“Local radar will still see us, because none of the local ATC facilities that we have around here actually has ADS-B equipment. We have developed our own software to be able to read the ADS-B information and display it on a flat screen TV where our operations desk can see where the traffic is at,” said Roesler.
The Aerospace Aircraft Display System (AADS) developed by UND’s Computer Science Department integrates aircraft position data from ADS-B along with Doppler weather radar and overlays the geo-referenced information on a Jeppesen aviation sectional chart. During one recent flying lesson, the school’s use of ADS-B onboard the aircraft, in combination with the ground-based AADS tool, proved its worth.
“We had a student that was out flying solo and made a comment to the air traffic controller that he was getting low on fuel. The controller was concerned because the aircraft was below the coverage of radar, and they had lost all contact with this student, which is common because the radar and radio communications technology used by some Air Traffic Control (ATC) facilities is very altitude-based. That controller called our flight ops desk and the supervisors working the desk at that time could clearly see the student’s airplane in the traffic pattern doing touch-and-go’s. The radar controller could not see or talk to the individual, but through our AADS software using the ADS-B data, we could verify that the aircraft is ok and we knew the position where they were at,” said Roesler.
The Value of ADS-B
More experienced general aviation pilots are also starting to see the safety benefits as well as smaller improvements as more operators continue to equip and fly with ADS-B. Jeff Johnson, vice president of business development at Appareo, is an avid GA pilot who has learned there are certain nuances associated with flying an ADS-B Out equipped aircraft while receiving ADS-B In information on an iPad.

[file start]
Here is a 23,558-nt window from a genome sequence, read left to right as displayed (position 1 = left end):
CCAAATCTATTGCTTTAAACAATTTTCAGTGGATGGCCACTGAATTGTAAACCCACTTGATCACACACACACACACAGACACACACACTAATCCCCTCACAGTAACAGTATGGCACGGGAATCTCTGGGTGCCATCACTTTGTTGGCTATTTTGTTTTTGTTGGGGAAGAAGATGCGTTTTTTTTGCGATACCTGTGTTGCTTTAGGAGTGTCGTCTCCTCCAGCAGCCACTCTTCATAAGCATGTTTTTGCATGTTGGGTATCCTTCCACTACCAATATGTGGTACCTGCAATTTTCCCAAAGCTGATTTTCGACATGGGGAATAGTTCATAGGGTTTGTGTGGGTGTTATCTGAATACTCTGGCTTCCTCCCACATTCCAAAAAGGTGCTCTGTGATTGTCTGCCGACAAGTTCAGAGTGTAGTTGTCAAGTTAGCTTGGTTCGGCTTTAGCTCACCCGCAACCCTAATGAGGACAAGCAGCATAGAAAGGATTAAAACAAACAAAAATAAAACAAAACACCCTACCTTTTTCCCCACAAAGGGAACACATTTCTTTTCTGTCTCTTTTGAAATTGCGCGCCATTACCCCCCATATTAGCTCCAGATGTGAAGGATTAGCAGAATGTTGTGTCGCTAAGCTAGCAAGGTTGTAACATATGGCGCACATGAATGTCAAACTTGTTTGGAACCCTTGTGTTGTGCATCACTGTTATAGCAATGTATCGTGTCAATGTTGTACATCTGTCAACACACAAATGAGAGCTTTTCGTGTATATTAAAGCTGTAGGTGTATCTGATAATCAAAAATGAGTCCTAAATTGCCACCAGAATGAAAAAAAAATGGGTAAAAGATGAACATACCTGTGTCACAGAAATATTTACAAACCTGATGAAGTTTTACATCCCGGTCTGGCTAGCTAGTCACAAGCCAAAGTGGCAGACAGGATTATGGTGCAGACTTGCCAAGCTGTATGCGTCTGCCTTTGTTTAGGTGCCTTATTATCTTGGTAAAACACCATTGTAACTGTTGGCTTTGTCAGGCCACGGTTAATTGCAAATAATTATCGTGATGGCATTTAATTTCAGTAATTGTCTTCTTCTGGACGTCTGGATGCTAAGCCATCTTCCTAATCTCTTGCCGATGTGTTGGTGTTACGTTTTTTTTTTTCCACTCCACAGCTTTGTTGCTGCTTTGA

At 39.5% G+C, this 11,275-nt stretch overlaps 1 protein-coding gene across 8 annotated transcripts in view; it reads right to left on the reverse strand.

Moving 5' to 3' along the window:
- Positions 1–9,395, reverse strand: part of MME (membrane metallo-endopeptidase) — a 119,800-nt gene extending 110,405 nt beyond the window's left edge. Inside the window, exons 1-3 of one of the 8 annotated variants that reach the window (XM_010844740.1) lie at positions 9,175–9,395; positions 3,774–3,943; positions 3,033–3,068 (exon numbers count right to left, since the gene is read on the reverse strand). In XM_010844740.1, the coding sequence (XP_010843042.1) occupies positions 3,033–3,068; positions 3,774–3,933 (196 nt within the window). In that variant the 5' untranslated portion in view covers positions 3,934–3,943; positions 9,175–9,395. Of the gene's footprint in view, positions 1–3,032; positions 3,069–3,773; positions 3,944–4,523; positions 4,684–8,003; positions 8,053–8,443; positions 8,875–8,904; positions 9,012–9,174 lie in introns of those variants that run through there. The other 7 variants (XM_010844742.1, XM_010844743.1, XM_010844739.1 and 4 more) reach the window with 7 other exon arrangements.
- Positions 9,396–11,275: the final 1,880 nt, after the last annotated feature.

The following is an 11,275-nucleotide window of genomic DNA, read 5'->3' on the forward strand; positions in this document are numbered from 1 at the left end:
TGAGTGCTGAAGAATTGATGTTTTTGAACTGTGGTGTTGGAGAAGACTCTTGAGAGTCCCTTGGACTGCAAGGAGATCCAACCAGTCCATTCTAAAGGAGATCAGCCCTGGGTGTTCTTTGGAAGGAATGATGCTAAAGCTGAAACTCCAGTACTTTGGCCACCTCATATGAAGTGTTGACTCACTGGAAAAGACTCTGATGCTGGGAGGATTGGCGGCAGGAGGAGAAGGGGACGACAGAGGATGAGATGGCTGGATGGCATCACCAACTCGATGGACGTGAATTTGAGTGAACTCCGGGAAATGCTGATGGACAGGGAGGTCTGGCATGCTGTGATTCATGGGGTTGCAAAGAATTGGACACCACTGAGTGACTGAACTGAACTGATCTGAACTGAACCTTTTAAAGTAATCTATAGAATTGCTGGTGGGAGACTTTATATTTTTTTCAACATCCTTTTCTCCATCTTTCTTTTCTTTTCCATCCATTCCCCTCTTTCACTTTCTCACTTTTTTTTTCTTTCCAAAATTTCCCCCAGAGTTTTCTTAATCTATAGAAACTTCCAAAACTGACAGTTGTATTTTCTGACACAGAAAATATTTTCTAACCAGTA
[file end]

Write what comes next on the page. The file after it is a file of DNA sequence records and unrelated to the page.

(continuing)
“With some of the portable devices, you need to make sure that you are setting your filters correctly. For example, in a certified display like a G1000, when you get a traffic report back it’s only showing you traffic that’s 3,500 feet above you and below you and 15 nautical miles around you. That’s very filtered to actionable aircraft,” said Johnson. “In most iPad software, for example, with Foreflight if you are getting your traffic through Stratus, there is a switch that you have to throw to limit the traffic to that 3,500 feet above and below and 15 nautical miles. If you turn that off you can see traffic much farther away.”
With the Jan. 1, 2020 mandate still four years away in the United States, and other regions such as countries in Europe and the Asia Pacific with ADS-B mandates either already established or planned along different timelines, pilots still have time to continue to become more familiar with the technology. As more aircraft become equipped with ADS-B technology, both the FAA on the infrastructure side and pilots and operators on the operational side will continue to unlock new benefits.
“I compare the continued adoption of ADS-B to the introduction and widespread adoption of in-flight weather radar and other technologies providing information about weather in the cockpit. Once you have flown with in-flight weather, you don’t want to do it without it anymore. Once you have flown an aircraft with ADS-B Out, you don’t want to go back to not using that. ADS-B is getting deployed in more aircraft everyday; the system is getting better all the time. There are more aircraft out there for you to see, there are more aircraft that are triggering traffic, so as we move toward 2020, ADS-B is becoming increasingly more valuable,” said Johnson.